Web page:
When I first started trying to read the Bible, I skipped all the sections that were boring, had names which were dumb or un-pronounceable, or talked about stuff that seemed crazy.  So, you know, that rendered me pretty much reading Proverbs (they’re pithy) and most of the New Testament – other than the part where Paul said something asinine about women not being able to teach in the church.

But then I thought perhaps I was being a little shallow and/or narrow-minded so I tried harder.

Shockingly, the Bible is an unbelievable narrative that I now can’t stop reading. Deuteronomy (DO-TUR-ON-O-MEE), the fifth book in “the Pentateuch,” is mostly a poem, actually.  Poems might be one of my favorite writing styles -just don’t tell anyone because they’ll assume I’m sappy.  Which, I am definitely not.

The devotional below is one I wrote a few months ago that popped into my email yesterday, reminding me that we’re all gonna cross over into a new land someday.  And I can’t tell you how happy I will be when that happens…because the leaves in our yard from the Fall(!) are out of control.  While Paul might have had me in my place raking them in an apron or overalls or whatever – my husband is much more in tune with my post-modern-self and wisely tackled it himself.

“For the land that you are about to enter to occupy is not like the land of Egypt from which you have come, where you sow your seed and irrigate by foot like a vegetable garden.  But that land that you are crossing over to occupy is a land of hills and valleys, watered by rain from the sky.” –Deuteronomy 11:10-11 (Full text, Deuteronomy 11:1-17).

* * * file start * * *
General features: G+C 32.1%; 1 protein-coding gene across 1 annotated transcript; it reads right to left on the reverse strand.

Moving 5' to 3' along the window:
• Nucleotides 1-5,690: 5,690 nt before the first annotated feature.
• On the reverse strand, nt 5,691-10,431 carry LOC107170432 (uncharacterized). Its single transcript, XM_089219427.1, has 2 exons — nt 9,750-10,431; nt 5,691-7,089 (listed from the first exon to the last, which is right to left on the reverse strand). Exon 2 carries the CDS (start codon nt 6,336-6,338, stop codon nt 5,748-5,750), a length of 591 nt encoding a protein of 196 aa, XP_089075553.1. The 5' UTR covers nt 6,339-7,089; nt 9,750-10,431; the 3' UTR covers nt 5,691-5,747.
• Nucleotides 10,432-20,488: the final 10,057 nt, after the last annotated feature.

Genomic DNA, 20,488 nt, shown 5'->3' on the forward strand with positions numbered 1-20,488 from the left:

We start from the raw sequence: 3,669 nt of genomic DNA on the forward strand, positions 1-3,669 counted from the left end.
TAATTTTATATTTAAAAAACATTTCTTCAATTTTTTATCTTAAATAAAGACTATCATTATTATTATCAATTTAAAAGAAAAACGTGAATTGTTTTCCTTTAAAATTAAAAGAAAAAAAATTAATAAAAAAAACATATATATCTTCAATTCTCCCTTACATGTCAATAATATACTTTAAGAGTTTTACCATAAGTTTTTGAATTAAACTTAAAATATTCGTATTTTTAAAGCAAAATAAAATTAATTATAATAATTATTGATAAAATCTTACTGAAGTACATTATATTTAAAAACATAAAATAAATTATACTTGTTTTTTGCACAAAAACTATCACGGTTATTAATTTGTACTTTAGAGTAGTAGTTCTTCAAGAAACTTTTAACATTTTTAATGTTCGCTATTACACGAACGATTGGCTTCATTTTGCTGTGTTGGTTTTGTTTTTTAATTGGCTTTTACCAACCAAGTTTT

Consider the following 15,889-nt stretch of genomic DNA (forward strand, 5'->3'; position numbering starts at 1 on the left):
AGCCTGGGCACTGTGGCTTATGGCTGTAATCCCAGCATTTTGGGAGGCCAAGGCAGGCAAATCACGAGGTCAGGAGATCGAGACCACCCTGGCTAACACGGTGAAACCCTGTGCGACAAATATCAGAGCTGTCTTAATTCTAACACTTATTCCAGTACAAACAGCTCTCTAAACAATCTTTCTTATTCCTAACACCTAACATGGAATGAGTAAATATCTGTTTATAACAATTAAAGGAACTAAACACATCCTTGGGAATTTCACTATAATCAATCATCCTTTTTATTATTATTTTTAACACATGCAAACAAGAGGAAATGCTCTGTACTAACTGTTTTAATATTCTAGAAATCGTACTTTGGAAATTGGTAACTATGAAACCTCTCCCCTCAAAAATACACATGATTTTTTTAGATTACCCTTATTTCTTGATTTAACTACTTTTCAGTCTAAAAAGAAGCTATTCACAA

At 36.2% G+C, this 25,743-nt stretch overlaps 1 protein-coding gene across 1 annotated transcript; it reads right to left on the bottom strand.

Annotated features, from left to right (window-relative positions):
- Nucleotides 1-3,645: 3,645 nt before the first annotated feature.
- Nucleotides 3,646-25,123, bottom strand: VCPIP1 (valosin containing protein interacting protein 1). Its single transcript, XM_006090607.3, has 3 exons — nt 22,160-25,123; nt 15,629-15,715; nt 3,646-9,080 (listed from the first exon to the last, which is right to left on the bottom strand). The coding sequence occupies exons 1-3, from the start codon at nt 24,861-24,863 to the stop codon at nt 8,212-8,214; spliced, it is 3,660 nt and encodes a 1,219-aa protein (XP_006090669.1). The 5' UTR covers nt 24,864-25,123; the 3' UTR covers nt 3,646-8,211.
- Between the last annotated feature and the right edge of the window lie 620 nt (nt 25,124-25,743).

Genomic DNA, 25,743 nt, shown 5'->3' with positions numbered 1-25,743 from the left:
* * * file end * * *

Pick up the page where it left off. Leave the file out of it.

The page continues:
The Israelites had been living in Egypt as slaves, but it wasn’t necessarily the hard work that was so unbearable.  Work may be physically and mentally taxing, but that does not make it wrong.  What made the situation in Egypt unbearable was the extreme harshness of the slavery; the Egyptian masters worked the Israelites “ruthlessly” (Exod. 1:13, 14) and made their lives “bitter.”  As a result, Israel languished in “misery” and “suffering” and a “broken spirit” (Exod. 6:9).  Work was turned into a misery by the harshness of oppression.

And so God is assuring His people that the land that they are about to occupy is nothing like that!  They are moving from a place of pure oppression to a place of pure freedom.  In Egypt, the only production of a crop they had was from their own efforts.  But here – in the Promise Land – the crops are abundant because of the blessings of God upon them.

Egypt was a desert land that had to be artificially watered; the land of promise is a land that God Himself waters.  A gift.  A green fertile land.  One of hope, prosperity, and one where they could live peacefully, no longer finding themselves enslaved.

That said, as the Promise Land’s fertility depended on rain from heaven, the Israelites would not only be under greater obligation to observe the commands of God, but to learn to depend on Him wholeheartedly.  Isn’t that the hard part?  Relinquishing ALL control in order to have total freedom?

What areas of your life are dying because you’re clinging too tightly instead of giving it over to the Master Waterer so it may instead bloom fully?

Dear Lord, may we depend on you for everything instead of going it ourselves.  May we no longer unnecessarily enslave ourselves to our own ways, but rather, live in the freedom of your unending love.  Amen.

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